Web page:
OLYMPIA, Wash. - Voters rejected one of two competing proposals that get Washington state out of the business of selling hard alcohol, and the other measure, backed by Costco, was trailing in early returns Tuesday night.
With about 60 percent of the vote counted, Initiative 1100 was losing by 52 percent, while Initiative 1105 was rejected by 63 percent of voters.
Andy Grow, a spokesman for the No on 1100/1105 campaign, said that he was "cautiously optimistic" about the numbers but wouldn't declare complete victory just yet.
"It's just a lot of votes still out there," Grow said, noting that half the vote was still out in populous King County, where I-1100 was leading.
Both I-1100 and I-1105 would abolish the state's current monopoly on liquor distribution and sales in favor of private businesses.
But I-1100 goes further, allowing retailers -- like Costco, the measure's main backer -- to buy beer, wine and spirits directly from manufacturers instead of going through distributors. It also eliminates price controls and other regulations, such as bans against volume discounts and paying on credit, that exist for beer and wine distribution and sales.
I-1105 would have kept in place state laws that protect beer and wine distributors, and would also have kept in place prohibitions on bulk discounts for beer and wine but would have allowed them for sales of hard liquor.
The I-1100 campaign battle had mainly been between Costco and other big box stores, and distributors who don't want to disrupt the current system. It's been a big-money battle with lots of out-of-state donations from groups like the Washington, D.C.-based Beer Institute and dozens of state distributor groups giving money to the opposition campaign, which spent $8.8 million on the "no" campaign. The "yes" campaign has spent nearly $6 million, with more than $4.8 million coming from Issaquah-based Costco in money and in-kind contributions.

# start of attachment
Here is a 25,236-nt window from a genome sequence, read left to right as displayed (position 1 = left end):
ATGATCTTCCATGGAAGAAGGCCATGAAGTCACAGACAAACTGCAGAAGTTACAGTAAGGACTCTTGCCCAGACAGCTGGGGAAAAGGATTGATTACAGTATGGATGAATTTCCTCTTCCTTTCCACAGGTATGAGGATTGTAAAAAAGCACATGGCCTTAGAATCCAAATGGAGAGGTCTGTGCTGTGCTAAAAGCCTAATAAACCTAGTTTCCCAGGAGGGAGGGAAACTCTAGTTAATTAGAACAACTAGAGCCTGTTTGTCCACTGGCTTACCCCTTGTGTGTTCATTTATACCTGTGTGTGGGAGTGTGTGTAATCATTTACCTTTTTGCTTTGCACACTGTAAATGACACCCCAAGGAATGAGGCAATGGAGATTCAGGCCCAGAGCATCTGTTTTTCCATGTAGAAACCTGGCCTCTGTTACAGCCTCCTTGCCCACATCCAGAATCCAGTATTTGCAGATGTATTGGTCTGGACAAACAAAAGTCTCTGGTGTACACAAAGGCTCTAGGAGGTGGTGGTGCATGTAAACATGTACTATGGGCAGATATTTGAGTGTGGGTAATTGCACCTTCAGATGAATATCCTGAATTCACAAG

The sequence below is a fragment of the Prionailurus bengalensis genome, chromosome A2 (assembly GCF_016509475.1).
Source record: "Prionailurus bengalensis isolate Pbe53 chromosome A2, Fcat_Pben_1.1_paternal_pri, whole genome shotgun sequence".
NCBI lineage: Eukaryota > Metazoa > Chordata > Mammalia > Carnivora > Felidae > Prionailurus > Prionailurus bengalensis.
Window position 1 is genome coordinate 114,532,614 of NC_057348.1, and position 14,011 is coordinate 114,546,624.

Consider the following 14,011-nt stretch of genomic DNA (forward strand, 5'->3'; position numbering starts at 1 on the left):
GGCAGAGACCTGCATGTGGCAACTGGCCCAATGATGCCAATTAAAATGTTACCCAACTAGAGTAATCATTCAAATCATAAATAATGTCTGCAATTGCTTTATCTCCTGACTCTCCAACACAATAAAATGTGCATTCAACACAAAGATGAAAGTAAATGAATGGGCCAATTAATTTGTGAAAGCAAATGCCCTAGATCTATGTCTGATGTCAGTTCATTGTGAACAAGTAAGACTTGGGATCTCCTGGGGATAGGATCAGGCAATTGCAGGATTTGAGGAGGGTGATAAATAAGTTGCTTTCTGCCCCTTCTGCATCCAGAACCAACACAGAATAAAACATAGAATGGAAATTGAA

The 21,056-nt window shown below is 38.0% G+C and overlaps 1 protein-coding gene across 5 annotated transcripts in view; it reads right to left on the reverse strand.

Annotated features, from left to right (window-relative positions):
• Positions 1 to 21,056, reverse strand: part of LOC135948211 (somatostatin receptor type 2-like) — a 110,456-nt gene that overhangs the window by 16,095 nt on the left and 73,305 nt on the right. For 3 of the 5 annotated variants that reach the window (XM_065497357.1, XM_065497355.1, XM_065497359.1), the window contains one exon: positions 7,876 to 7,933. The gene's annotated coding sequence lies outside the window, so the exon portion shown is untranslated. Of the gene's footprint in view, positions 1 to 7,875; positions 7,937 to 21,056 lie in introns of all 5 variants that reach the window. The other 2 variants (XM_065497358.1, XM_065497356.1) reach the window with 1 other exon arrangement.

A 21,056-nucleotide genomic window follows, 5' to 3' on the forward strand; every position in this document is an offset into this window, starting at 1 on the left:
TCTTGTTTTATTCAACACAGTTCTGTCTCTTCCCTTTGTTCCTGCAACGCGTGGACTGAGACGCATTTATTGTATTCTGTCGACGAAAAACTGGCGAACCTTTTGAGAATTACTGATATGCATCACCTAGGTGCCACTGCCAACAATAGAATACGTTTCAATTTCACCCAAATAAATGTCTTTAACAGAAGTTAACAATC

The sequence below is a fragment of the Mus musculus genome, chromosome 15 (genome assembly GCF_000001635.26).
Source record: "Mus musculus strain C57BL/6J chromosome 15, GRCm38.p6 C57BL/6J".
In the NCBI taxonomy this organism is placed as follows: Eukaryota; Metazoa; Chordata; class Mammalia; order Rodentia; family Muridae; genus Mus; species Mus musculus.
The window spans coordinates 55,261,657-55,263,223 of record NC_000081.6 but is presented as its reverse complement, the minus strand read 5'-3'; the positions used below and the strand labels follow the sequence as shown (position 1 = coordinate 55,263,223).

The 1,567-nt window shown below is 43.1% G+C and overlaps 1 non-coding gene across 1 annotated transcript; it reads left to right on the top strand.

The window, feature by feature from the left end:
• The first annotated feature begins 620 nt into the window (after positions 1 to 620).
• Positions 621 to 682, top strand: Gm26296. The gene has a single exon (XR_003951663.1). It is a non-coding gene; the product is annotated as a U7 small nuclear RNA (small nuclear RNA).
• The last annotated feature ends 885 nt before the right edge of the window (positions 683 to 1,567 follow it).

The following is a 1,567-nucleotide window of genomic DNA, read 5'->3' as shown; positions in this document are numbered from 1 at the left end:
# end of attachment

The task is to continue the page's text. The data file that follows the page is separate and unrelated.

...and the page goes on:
A coalition of several groups have opposed both initiatives, including unions, the Washington state Council of Firefighters, and several craft breweries and wineries, citing concerns ranging from public safety to the potential effect on state and city budgets. I-1100 removes the liquor markup imposed by the state, and I-1105 would have removed the markup and all additional liquor taxes.
Washington is among 18 so-called "control" or "monopoly" states that exercise broad powers over wholesale distribution of hard liquor. Of those states, 12 -- including Washington -- are also involved in retail alcohol sales through either state-run liquor stores, outlets operated by private contractors, or both.
While the liquor privatization debate hasn't been able to gain traction in Washington state until this year's initiative measures, the state Legislature has already made several changes to the three-tier system over the years, including allowing brewers and wineries to sell directly to consumers, and allowing retailers to buy directly from wineries and brewers.
Charla Neuman, spokeswoman for the "Yes on I-1105" campaign said that the loss of at least one initiative should not indicate there isn't support for the idea.
"I do think the majority of Washingtonians still want privatized liquor sales, but both initiatives were outspent by millions of dollars by big beer," she said. "There's still strong feelings that Washington state has no business in being in the liquor business."